The greatest businessperson of all-time remains Santa Claus, but I'm worried that Santa's lack of adoption of new technology is leaving him out in the cold for some younger stalwart to take over his role as the ultimate icon of Christmas.
by Bob Bentz
North Pole – Who’s the greatest businessman of all-time?
No, it’s not Henry Ford, nor is it John D. Rockefeller. Bill Gates? Donald Trump? Richard Branson? Mark Zuckerberg?
Give me a break.
The greatest businessman of all time is, without a doubt, Santa Claus.
Think about it. His customers return year after year. He has a factory that churns out toys 24/7 with little overhead. He has loyal employees; of course, there aren’t a lot of jobs in the world in this tough economy, so imagine how hard it is for elves these days.
Santa Claus has a promotions department that secures prime visibility in crowded malls and gets him grand marshal positions in parades all over the world. He also has a public relations staff that writes songs, poems, and even produces movies and television shows with him as the star. His stamina is amazing and there are no banned substances in his body, unless you count thousands of chocolate chip cookies!
He’s an advertising genius. Just watch TV in December and see how many commercials he’s on. I’ve seen him drinking Coca-Cola for years now and am still amazed how he can balance himself on that Norelco razor after all the junk food he eats!
And talk about customer service. It’s the best in the world. No waiting on hold to talk to his telemarketers that are actually “Bobby” from India. He knows what you want, often without your even telling him.
But, sometimes I think Santa Claus is slipping a bit the past few years. He hasn’t really embraced html5, smartphones, social networking, or any new technology very well. I think he’s one of only about 15 Americans that don’t have a Facebook account.
His workers still use basic tools from the pre-Industrial Revolution. His mode of transportation still involves harnessed livestock that takes a treacherous route around the world. Call the ASPCA!
And, don’t tell me one animal with a light bulb on his nose is innovative. His ordering process is downright archaic. I mean, who writes letters any more?
What Santa Claus needs is mobile marketing. Worldwide, 5 trillion text messages are sent each year, but how many of you have ever received one, or sent one, to the North Pole? Even Verizon can’t hear you now at the North Pole.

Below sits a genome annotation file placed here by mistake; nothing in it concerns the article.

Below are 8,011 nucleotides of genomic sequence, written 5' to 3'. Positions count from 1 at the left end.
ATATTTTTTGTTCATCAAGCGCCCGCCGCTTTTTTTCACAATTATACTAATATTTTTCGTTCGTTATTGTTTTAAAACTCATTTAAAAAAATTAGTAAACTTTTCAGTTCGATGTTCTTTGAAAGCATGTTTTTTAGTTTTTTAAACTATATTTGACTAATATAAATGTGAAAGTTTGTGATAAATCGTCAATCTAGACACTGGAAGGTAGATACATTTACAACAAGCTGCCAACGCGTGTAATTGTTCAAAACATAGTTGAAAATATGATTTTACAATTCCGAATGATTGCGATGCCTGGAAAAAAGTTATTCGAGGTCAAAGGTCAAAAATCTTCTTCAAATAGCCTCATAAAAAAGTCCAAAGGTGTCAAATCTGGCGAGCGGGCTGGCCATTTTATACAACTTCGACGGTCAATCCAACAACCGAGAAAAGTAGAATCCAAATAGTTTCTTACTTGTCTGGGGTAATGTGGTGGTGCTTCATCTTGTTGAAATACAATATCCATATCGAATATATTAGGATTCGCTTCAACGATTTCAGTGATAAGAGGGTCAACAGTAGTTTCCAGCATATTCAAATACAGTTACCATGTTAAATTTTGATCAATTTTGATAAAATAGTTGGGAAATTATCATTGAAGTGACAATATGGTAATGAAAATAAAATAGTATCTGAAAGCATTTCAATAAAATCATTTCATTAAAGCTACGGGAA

Did you know that 18% of those 5 trillion text messages are considered commercial text messages? Don’t you think a broadcast text message would be a great way for Santa to get rid of some of his closeout inventory? I hear there’s a warehouse at the North Pole that still has half a million eight-tracks and cassette tapes in it!
Did you ever watch the late news on television on Christmas Eve? There’s usually some cheesy graphic there with a picture of Santa flying over some other country. In the eastern United States, I think he’s usually in the Czech Republic during our 11 o’clock newscast.
Well, I’m an insomniac and I often stay up late multi-tasking on my laptop while watching the History Channel or ESPN—even on Christmas Eve. I would love to get a text message to know when Santa is getting close to my hometown so I can get to bed on time. If Southwest can notify me of its flight arrivals by text message, I would think Santa could announce the progress of his reindeer with all those clever little engineers he has on staff.
Ordering is another issue. How many of you still have envelopes and stamps in your house? It’s been so long since I sent a letter that I have no idea how much it costs to send a letter. How much postage do you need to put on a letter to the North Pole anyway? It’s not even on the USPS.com web site; I checked. Plus, there’s the issue of the post office losing your snail mail which happens an awful lot this time of year.
By the way Santa, I’m still waiting for the Benz I asked for last year. I knew I should have sent my Christmas list by Fed Ex.
With text messages, we could send in our Christmas lists to Santa Claus through a short code, say 72682 (S-A-N-T-A). With an easy-to-use mobile marketing solution like this, Santa could confirm receipt and even tell you if you’ve been…bad or good.
Maybe that’s what happened to my Benz.
Bob Bentz is president of Advanced Telecom Services which provides a do-it-yourself mobile marketing network 84444.com to advertising agencies. He is a father with two children and he still believed in Santa Claus until last year when his Benz never arrived. You can follow Bob Bentz on Twitter at @bobbentz or ollow Bob Bentz on Google+.